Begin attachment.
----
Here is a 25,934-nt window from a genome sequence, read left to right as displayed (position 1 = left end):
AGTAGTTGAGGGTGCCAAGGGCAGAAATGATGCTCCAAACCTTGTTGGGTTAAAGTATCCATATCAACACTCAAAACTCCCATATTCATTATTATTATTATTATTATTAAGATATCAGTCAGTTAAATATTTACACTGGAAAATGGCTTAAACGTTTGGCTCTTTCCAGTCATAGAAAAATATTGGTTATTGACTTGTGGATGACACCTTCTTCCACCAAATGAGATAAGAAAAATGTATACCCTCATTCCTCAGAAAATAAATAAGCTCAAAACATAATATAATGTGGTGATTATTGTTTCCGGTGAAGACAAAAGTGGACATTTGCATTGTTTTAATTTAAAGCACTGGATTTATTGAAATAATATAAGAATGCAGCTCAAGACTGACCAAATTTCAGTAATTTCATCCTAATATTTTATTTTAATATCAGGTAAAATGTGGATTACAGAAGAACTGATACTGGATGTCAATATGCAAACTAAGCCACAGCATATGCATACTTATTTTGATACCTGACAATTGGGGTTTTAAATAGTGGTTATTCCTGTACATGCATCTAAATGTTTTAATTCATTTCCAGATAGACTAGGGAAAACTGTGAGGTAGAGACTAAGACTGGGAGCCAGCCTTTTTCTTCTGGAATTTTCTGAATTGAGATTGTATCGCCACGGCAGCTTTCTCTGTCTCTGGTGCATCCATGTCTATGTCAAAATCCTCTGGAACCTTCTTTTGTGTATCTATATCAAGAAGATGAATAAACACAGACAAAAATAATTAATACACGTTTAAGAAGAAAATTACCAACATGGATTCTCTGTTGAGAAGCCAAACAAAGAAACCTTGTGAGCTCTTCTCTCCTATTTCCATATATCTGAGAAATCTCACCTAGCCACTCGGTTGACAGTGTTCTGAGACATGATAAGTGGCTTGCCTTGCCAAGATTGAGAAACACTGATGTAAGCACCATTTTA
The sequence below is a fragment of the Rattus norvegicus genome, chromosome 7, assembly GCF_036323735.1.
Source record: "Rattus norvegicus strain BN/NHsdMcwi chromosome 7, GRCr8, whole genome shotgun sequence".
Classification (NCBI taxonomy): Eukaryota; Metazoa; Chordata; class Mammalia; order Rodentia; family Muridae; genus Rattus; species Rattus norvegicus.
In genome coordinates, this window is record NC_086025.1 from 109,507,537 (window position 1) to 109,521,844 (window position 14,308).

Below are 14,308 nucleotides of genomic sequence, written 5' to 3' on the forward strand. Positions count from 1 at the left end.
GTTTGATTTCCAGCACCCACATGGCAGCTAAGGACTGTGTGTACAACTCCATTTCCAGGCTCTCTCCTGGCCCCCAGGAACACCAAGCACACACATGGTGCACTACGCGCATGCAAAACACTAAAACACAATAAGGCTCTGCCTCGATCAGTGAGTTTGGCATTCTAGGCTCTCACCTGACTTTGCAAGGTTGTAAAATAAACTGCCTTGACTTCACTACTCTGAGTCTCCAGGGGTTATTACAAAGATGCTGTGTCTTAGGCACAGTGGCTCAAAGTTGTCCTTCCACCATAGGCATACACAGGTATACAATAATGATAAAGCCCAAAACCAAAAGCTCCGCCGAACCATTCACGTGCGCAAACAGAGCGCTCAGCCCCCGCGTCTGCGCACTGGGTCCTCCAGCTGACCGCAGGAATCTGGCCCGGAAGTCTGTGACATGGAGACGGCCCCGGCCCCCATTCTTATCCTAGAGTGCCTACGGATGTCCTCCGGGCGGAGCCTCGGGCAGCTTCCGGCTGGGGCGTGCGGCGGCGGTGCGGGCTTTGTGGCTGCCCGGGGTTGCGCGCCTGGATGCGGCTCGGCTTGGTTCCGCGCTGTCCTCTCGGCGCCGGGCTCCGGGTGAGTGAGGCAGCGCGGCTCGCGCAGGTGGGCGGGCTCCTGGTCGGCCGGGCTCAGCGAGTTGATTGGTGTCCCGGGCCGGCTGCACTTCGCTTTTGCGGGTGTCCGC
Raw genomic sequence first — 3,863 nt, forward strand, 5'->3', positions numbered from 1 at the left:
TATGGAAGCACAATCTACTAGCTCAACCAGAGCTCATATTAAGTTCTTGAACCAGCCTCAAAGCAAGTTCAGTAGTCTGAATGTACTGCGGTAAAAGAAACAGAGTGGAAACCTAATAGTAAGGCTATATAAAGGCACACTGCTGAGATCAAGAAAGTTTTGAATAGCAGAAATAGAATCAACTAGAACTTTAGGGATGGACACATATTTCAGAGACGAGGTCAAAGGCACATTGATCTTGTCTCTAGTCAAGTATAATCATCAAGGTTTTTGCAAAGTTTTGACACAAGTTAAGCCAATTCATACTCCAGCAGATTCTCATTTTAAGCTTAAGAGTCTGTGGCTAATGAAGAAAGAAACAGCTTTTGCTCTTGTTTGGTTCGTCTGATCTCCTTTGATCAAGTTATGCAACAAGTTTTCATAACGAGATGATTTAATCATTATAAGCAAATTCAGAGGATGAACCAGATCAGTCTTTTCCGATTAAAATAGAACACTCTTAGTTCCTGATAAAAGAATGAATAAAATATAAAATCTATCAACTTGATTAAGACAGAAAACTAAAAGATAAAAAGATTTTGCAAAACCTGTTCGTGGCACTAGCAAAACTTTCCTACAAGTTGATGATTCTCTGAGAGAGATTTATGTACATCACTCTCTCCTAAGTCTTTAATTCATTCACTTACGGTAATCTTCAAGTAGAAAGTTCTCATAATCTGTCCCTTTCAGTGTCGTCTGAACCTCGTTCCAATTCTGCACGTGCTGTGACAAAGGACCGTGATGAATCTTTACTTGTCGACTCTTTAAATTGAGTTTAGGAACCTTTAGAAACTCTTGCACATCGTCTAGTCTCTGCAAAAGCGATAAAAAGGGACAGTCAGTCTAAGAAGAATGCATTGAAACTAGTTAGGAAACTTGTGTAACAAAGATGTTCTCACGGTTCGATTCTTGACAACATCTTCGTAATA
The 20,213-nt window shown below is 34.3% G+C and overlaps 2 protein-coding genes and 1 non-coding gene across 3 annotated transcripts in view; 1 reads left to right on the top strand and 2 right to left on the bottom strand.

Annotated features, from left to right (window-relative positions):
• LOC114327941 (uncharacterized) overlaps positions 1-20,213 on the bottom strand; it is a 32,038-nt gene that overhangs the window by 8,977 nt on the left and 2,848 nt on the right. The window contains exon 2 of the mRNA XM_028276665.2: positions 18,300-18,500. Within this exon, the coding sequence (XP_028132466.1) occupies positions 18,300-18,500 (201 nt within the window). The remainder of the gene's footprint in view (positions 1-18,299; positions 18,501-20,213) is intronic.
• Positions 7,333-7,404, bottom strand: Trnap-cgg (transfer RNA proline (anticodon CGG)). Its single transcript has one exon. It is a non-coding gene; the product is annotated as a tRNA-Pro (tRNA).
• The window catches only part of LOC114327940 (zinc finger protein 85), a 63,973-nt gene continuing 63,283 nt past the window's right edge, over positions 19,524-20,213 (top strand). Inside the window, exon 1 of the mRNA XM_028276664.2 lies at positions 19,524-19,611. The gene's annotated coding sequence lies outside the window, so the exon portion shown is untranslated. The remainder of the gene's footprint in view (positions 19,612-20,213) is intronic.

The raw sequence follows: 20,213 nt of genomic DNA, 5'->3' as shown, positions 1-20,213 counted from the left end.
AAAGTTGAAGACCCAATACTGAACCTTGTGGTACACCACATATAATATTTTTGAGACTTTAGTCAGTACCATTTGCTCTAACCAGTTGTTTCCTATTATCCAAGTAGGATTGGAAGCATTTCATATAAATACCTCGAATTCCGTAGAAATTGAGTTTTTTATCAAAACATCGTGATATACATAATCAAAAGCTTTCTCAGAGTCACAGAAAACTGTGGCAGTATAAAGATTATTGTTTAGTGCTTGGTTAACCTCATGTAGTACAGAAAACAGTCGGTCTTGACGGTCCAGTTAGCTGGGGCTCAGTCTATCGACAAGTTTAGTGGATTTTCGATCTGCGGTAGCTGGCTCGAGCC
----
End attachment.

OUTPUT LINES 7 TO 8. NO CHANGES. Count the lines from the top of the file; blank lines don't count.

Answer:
Below are 14,308 nucleotides of genomic sequence, written 5' to 3' on the forward strand. Positions count from 1 at the left end.
GTTTGATTTCCAGCACCCACATGGCAGCTAAGGACTGTGTGTACAACTCCATTTCCAGGCTCTCTCCTGGCCCCCAGGAACACCAAGCACACACATGGTGCACTACGCGCATGCAAAACACTAAAACACAATAAGGCTCTGCCTCGATCAGTGAGTTTGGCATTCTAGGCTCTCACCTGACTTTGCAAGGTTGTAAAATAAACTGCCTTGACTTCACTACTCTGAGTCTCCAGGGGTTATTACAAAGATGCTGTGTCTTAGGCACAGTGGCTCAAAGTTGTCCTTCCACCATAGGCATACACAGGTATACAATAATGATAAAGCCCAAAACCAAAAGCTCCGCCGAACCATTCACGTGCGCAAACAGAGCGCTCAGCCCCCGCGTCTGCGCACTGGGTCCTCCAGCTGACCGCAGGAATCTGGCCCGGAAGTCTGTGACATGGAGACGGCCCCGGCCCCCATTCTTATCCTAGAGTGCCTACGGATGTCCTCCGGGCGGAGCCTCGGGCAGCTTCCGGCTGGGGCGTGCGGCGGCGGTGCGGGCTTTGTGGCTGCCCGGGGTTGCGCGCCTGGATGCGGCTCGGCTTGGTTCCGCGCTGTCCTCTCGGCGCCGGGCTCCGGGTGAGTGAGGCAGCGCGGCTCGCGCAGGTGGGCGGGCTCCTGGTCGGCCGGGCTCAGCGAGTTGATTGGTGTCCCGGGCCGGCTGCACTTCGCTTTTGCGGGTGTCCGC